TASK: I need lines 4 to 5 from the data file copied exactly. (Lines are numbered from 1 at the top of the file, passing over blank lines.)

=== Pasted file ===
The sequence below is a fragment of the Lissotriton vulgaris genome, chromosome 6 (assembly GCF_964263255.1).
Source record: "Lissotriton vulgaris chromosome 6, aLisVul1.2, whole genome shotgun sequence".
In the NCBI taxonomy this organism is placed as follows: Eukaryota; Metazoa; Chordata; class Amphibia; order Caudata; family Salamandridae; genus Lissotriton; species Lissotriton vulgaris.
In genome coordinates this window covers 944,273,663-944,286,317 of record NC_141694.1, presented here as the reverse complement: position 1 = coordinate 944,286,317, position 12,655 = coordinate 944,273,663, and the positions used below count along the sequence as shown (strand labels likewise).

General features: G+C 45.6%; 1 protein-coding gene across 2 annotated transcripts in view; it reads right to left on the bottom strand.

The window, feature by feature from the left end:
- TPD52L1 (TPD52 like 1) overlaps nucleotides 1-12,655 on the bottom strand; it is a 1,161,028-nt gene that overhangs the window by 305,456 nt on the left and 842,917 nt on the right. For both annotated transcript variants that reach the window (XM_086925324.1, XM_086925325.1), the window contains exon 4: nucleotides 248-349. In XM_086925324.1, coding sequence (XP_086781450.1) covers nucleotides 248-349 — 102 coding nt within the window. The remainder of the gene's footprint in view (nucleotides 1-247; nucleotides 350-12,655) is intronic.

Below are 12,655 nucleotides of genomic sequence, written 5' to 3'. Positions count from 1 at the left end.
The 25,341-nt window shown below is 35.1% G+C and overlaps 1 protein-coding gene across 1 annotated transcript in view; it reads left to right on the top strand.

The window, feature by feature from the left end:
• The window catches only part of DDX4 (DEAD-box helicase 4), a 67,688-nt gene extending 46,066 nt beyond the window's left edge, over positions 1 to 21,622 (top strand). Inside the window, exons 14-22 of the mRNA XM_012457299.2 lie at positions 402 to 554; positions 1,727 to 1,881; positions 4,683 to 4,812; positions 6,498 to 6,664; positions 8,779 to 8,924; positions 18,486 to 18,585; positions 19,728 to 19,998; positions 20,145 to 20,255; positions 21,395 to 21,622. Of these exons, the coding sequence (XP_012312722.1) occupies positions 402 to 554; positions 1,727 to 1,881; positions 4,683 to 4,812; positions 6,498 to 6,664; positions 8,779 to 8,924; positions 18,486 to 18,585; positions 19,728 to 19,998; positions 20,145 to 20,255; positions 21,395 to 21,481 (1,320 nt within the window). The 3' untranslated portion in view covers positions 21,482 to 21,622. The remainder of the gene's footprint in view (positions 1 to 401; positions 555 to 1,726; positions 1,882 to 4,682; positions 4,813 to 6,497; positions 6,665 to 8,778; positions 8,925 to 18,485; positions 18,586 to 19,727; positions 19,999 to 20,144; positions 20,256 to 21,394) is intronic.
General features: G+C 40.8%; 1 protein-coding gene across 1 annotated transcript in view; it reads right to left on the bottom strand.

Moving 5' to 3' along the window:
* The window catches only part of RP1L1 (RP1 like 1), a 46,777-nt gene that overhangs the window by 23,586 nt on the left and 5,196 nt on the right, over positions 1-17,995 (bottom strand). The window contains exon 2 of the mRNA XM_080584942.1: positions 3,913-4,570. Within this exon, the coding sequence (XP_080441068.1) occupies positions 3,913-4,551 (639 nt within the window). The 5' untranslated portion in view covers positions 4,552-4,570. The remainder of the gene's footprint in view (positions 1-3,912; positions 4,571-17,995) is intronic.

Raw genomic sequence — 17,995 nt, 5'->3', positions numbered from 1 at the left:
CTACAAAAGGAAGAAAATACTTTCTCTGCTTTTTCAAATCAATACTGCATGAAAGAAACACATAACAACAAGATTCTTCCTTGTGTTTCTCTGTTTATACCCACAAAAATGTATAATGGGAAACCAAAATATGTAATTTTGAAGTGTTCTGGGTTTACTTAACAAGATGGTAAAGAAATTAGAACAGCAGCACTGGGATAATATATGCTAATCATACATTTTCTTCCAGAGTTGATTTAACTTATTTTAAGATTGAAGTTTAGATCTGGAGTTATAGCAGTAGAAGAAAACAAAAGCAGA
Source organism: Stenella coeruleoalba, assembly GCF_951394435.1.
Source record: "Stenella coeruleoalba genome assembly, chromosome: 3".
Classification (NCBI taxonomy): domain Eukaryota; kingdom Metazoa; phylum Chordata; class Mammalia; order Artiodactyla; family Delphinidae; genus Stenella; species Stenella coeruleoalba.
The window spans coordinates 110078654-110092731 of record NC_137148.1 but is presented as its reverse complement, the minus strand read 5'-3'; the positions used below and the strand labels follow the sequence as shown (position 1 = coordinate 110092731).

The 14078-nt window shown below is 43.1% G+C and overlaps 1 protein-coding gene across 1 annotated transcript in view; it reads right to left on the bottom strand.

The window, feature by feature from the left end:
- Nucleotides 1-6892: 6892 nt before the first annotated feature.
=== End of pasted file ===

In genome coordinates this window covers 944,273,663-944,286,317 of record NC_141694.1, presented here as the reverse complement: position 1 = coordinate 944,286,317, position 12,655 = coordinate 944,273,663, and the positions used below count along the sequence as shown (strand labels likewise).

General features: G+C 45.6%; 1 protein-coding gene across 2 annotated transcripts in view; it reads right to left on the bottom strand.